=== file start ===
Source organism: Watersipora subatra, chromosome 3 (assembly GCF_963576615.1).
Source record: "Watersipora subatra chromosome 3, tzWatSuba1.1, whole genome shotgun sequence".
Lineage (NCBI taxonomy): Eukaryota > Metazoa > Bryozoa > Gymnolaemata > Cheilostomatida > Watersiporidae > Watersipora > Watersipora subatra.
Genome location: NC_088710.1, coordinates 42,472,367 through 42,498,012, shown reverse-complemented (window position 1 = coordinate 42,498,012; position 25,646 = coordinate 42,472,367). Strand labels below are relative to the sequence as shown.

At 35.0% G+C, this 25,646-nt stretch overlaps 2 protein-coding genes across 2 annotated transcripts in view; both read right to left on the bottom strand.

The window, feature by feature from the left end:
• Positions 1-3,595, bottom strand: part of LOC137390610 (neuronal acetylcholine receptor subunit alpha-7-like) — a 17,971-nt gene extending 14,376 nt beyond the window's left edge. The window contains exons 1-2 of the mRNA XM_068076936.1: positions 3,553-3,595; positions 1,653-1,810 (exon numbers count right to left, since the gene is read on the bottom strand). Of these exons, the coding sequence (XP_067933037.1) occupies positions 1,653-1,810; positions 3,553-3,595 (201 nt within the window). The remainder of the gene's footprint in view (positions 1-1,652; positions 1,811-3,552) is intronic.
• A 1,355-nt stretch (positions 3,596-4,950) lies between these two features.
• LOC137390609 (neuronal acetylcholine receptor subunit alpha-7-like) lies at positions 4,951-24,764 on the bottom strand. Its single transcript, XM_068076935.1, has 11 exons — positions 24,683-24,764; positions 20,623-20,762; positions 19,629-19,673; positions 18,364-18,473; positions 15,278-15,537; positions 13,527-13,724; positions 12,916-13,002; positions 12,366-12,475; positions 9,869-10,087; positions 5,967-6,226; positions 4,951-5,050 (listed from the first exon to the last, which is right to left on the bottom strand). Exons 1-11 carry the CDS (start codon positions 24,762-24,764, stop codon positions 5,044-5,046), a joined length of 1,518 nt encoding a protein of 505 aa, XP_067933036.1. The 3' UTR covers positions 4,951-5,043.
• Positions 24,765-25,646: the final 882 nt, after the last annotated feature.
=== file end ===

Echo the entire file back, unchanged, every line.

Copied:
Source organism: Watersipora subatra, chromosome 3 (assembly GCF_963576615.1).
Source record: "Watersipora subatra chromosome 3, tzWatSuba1.1, whole genome shotgun sequence".
Lineage (NCBI taxonomy): Eukaryota > Metazoa > Bryozoa > Gymnolaemata > Cheilostomatida > Watersiporidae > Watersipora > Watersipora subatra.
Genome location: NC_088710.1, coordinates 42,472,367 through 42,498,012, shown reverse-complemented (window position 1 = coordinate 42,498,012; position 25,646 = coordinate 42,472,367). Strand labels below are relative to the sequence as shown.

At 35.0% G+C, this 25,646-nt stretch overlaps 2 protein-coding genes across 2 annotated transcripts in view; both read right to left on the bottom strand.

The window, feature by feature from the left end:
• Positions 1-3,595, bottom strand: part of LOC137390610 (neuronal acetylcholine receptor subunit alpha-7-like) — a 17,971-nt gene extending 14,376 nt beyond the window's left edge. The window contains exons 1-2 of the mRNA XM_068076936.1: positions 3,553-3,595; positions 1,653-1,810 (exon numbers count right to left, since the gene is read on the bottom strand). Of these exons, the coding sequence (XP_067933037.1) occupies positions 1,653-1,810; positions 3,553-3,595 (201 nt within the window). The remainder of the gene's footprint in view (positions 1-1,652; positions 1,811-3,552) is intronic.
• A 1,355-nt stretch (positions 3,596-4,950) lies between these two features.
• LOC137390609 (neuronal acetylcholine receptor subunit alpha-7-like) lies at positions 4,951-24,764 on the bottom strand. Its single transcript, XM_068076935.1, has 11 exons — positions 24,683-24,764; positions 20,623-20,762; positions 19,629-19,673; positions 18,364-18,473; positions 15,278-15,537; positions 13,527-13,724; positions 12,916-13,002; positions 12,366-12,475; positions 9,869-10,087; positions 5,967-6,226; positions 4,951-5,050 (listed from the first exon to the last, which is right to left on the bottom strand). Exons 1-11 carry the CDS (start codon positions 24,762-24,764, stop codon positions 5,044-5,046), a joined length of 1,518 nt encoding a protein of 505 aa, XP_067933036.1. The 3' UTR covers positions 4,951-5,043.
• Positions 24,765-25,646: the final 882 nt, after the last annotated feature.